While the majority of New York Yankees fans have been debating the merits of trading Miguel Andujar, there is another player that could be dealt that would provide a path to adding not just Manny Machado but Bryce Harper as well. It also could help the team stay on the cost effective spending plan they’ve stuck to under Brian Cashman and Hal Steinbrenner.
Where does New York Yankees’ Aaron Hicks fit in?
Aaron Hicks profiles as a solid player, but somewhere south of superstar. He is a plus defender, good baserunner and a streaky but solid hitter. He will turn 30 this October, and has probably reached his ceiling as a player. He is about to become a much more expensive player as his arbitration eligibility comes to a close, and he will be seeking a long term deal.
With Aaron Judge, Gary Sanchez, Luis Severino and Dellin Betances all about to become much more expensive it may make sense to move on from Hicks. Brett Gardner can be a one year stopgap while the team continues to monitor Estevan Florialâ€™s development.
This would open a spot in the outfield to see what you have in Clint Frazier (another inexpensive piece) or spend on a certain outfielder who idolized Mickey Mantle and has made it known he’d like to take his talents to Gotham.
If the yankees consider shifting the 23 year old Andujar to first base and leave Gleyber Torres, aged 22, at second, they would have a dynamic and cost effective right side of the infield. This would offset the costs of Machado and retaining Didi Gregorius on the left side. It would also leave the team with four all star caliber infielders under 30 years old. In addition a package of Hicks, Frazier and Greg Bird may be enough to get a solid low cost starter to slide in as a swingman this season and into CC Sabathiaâ€™s spot in the future.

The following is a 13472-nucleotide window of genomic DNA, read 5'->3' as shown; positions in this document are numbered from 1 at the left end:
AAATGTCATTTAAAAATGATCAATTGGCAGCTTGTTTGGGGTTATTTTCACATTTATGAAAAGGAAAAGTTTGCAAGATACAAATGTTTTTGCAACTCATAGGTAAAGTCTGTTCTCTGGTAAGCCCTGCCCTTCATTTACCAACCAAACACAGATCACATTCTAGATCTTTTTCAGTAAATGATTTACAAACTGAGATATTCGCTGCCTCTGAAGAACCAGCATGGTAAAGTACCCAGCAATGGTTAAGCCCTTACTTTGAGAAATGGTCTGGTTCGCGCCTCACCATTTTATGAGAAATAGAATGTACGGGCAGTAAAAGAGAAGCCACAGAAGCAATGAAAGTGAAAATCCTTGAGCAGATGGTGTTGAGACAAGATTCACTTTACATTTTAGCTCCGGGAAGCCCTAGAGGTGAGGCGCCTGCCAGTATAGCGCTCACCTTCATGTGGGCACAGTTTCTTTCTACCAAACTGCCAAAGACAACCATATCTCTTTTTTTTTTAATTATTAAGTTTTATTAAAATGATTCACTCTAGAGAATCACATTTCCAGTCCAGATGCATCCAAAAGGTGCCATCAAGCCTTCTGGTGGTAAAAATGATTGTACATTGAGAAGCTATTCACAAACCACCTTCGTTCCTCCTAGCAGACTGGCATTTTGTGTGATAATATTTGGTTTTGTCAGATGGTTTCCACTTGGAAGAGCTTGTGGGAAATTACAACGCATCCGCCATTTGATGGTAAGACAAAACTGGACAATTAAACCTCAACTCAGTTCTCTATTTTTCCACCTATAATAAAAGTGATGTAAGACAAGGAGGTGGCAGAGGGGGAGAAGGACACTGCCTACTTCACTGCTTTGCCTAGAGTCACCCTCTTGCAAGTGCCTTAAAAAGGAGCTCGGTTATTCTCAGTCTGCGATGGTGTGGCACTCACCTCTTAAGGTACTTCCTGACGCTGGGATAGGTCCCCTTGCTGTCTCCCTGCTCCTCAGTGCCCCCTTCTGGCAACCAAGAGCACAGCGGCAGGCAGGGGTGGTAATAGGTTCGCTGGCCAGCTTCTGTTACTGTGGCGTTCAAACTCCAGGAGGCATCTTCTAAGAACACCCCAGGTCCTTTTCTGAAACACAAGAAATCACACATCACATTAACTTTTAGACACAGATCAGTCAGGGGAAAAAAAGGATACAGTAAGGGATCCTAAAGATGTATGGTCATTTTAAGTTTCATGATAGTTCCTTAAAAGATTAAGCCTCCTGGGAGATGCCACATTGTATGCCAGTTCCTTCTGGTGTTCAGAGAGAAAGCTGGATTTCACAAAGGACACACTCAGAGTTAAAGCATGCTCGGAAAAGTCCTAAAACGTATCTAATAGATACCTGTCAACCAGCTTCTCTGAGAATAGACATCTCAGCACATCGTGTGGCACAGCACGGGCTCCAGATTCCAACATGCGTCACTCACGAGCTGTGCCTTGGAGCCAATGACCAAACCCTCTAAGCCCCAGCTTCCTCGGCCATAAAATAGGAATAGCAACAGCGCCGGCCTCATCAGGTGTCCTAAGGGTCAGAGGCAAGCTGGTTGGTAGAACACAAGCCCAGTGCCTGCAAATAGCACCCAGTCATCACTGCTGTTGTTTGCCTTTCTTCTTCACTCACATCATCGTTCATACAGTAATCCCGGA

The club also has Jordan Montgomery returning as a cost controlled young starter who was off to a very Andy Pettite like start to his career prior to his injury.
A perfect balance:
An outfield of Harper, Judge, and Gardner with Giancarlo Stanton spelling each on days off would give away some defense but would make the already powerful lineup lethal, and would drop two lefties into the right handed leaning order. The financial flexibility it offered would also keep the teams options open for future additions, while still retaining the flexibility to deal one of its young stars if they determine their productivity will not match their future pricetag.
These moves would all follow the team building plan implemented by Cashman and co. and take it into phase two of this teams development, the fine tuning of a championship caliber team.